9. Mel Brooks trademark: [villain] President Skroob has a mustache.
8. Cameo John Hurt: parodying his own role from Alien (1979), in the space diner scene.
7. The alien that pops out of John Hurt's chest and starts singing "Hello my baby" and dancing with the hat and cane is a parody of Michigan J. Frog of the Looney Tunes.
6. Tim Russ played the Spaceball trooper in the "Comb the Desert" scene who says "We ain't found shit!" He later went on to play Tuvok in Star Trek: Voyager (1995). Star Trek (1966) is parodied in the film.
5. President Skroob's name is an anagram of Mel Brooks, the man who plays him.
4. WILHELM SCREAM: When Barf holds up the curved tubes, deflecting the shots of four of the bad guys back at them, the fourth one screams a Wilhelm as he is shot in the rear.
3. The box for Spaceballs: The Breakfast Cereal says it contains "100% sugar"
2. When Dark Helmet asks how many assholes they have on-board, only one person on the bridge doesn't stand and raise his hand.
1. When President Skroob meets the Gallup twins, he tells them to "chew their gum." This is a reference to "Doublemint" commercials featuring twins.--------------------------------------------------------------------------------------------------------------------------
When coming up with a new title for the film, replacing the original title "Planet Moron", when they heard about the British science fiction spoof Morons from Outer Space (1985). Mel Brooks, Ronny Graham and Thomas Meehan went through all the letters of the alphabet, to search for a word to add to "Space", which Thomas Meehan suggested. But, Mel Brooks spilled a drink and shouted "Balls!" and Ronnie Graham said "Spaceballs!" which became the film's new and final title and they came up with the idea that the villains The Spaceballs, would wear ball shaped helmets.
In a 2013 television interview (shorty before receiving the AFI Lifetime Achievement Award) Mel Brooks stated that he personally obtained George Lucas' full permission to parody any and all things Star Wars related. But, on one condition: that absolutely no merchandise of any kind be produced from the film. This is the reason why all Yogurt and the dinks do is merchandising (it's also why none of the merchandise seen in the film was ever mass produced or publicly sold in any way).
"The Schwartz" is more than just a replacement (and near rhyming) title for The Force. Schwartz is the name of Mel's legal representative for the film. This gave the phrase "May the Schwartz be with you" far more significance to the entire production than just a catchphrase for the film itself.
In the DVD commentary, Mel Brooks talks about how difficult it was playing the Yogurt character. The gold-colored makeup gave him a terrible rash on his face and neck (necessitating the shooting of all of Yogurt's scenes out of sequence), also his knees were hurting constantly since he had to walk around on his knees even though he was wearing kneepads. Brooks also goes on to say that in spite of the difficulties, he enjoyed playing as Yogurt tremendously and that it was all worth it.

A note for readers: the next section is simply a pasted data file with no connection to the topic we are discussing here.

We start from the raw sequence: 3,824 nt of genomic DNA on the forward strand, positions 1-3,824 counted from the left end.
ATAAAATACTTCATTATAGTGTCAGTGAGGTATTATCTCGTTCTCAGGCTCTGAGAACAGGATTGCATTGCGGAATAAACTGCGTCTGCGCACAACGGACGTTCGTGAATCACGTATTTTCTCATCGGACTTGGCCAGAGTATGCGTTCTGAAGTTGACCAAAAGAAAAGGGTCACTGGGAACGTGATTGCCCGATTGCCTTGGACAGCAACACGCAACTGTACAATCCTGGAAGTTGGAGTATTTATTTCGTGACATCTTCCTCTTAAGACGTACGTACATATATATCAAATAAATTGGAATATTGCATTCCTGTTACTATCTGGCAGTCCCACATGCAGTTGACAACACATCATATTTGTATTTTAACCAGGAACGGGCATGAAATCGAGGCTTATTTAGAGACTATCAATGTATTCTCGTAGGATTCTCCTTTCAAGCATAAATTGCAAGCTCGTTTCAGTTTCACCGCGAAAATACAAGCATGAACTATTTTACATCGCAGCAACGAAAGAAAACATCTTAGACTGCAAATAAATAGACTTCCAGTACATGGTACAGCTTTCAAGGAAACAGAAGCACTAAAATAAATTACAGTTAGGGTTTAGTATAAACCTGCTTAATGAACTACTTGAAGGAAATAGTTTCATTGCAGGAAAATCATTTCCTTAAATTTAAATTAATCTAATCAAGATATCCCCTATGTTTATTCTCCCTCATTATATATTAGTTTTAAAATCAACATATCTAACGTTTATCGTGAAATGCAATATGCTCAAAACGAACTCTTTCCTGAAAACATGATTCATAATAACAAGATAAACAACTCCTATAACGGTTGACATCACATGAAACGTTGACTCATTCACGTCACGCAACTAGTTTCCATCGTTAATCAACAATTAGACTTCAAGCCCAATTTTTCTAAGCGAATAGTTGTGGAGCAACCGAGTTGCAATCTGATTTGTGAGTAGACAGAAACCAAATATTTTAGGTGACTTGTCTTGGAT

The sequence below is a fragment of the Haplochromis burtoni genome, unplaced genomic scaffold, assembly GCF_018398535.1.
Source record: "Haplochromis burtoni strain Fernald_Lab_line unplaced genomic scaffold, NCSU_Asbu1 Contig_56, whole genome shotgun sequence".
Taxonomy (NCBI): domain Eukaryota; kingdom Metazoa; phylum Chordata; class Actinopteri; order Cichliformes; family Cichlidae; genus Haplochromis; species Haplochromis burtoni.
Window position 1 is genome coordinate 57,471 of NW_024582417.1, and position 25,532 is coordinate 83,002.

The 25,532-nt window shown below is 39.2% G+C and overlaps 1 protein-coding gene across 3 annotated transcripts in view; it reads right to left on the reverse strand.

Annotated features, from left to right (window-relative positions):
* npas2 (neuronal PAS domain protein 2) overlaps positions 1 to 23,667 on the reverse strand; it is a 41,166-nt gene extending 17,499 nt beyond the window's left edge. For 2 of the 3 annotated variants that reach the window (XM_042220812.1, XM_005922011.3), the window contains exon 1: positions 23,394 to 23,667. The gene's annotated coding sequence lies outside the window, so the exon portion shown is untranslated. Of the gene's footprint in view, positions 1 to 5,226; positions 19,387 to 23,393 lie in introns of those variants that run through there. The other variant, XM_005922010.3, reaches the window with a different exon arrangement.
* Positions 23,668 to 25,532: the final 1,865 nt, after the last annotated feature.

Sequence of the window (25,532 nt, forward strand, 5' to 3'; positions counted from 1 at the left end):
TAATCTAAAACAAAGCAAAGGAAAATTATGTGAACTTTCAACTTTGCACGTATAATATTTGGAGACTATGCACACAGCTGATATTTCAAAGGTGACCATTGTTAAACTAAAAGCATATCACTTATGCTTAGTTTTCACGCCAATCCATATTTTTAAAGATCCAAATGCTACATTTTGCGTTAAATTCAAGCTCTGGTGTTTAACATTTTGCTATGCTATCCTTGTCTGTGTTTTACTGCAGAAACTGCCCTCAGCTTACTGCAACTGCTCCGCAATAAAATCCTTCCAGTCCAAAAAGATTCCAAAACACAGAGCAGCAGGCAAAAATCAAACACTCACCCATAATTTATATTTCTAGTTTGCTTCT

According to Mel Brooks, George Lucas loved the film so much, and wrote him a letter after its premiere saying he thought he was going to bust something from laughing so hard. Lucas also told Brooks had he not chosen to parody Star Wars, Spaceballs would have succeeded as a great adventure film. Brooks said he was extremely flattered by Lucas's compliments and support.
In the scene where Dark Helmet is dressed in safari clothes searching for Lone Starr and the others with binoculars, he is on top of a floating vehicle. In reality, the vehicle isn't floating or suspended on wires of any kind, but on top of a platform that was surrounded by mirrors that reflected the sand around it to give it the appearance of floating.
Along with 1988's Caddyshack II (1988), Big (1988) and Beetlejuice (1988), notable for containing "the F word" in a film rated PG by the Motion Picture Association of America during the early years of the PG-13 rating. Interestingly, the original video label erroneously states that the film was rated PG-13.
During his scene, Michael Winslow did all the sound effects. In the commentary for the movie Mel Brooks jokes that they saved around a $100 by letting him do this.
Six complete Dot Matrix suits were built for Lorene Yarnell Jansson to wear and all of them were used up due to breakage on set. For the interior scenes, the feet were outfitted with roller skates, but for the desert exteriors she was given flat-bottomed shoes. Dot's face was somewhat inspired by Joan Rivers who had already been contracted to provide the voice.
The escape pod launch sequence is a unused clip from Star Wars: Episode IV - A New Hope (1977) provided to Mel Brooks by Lucasfilm.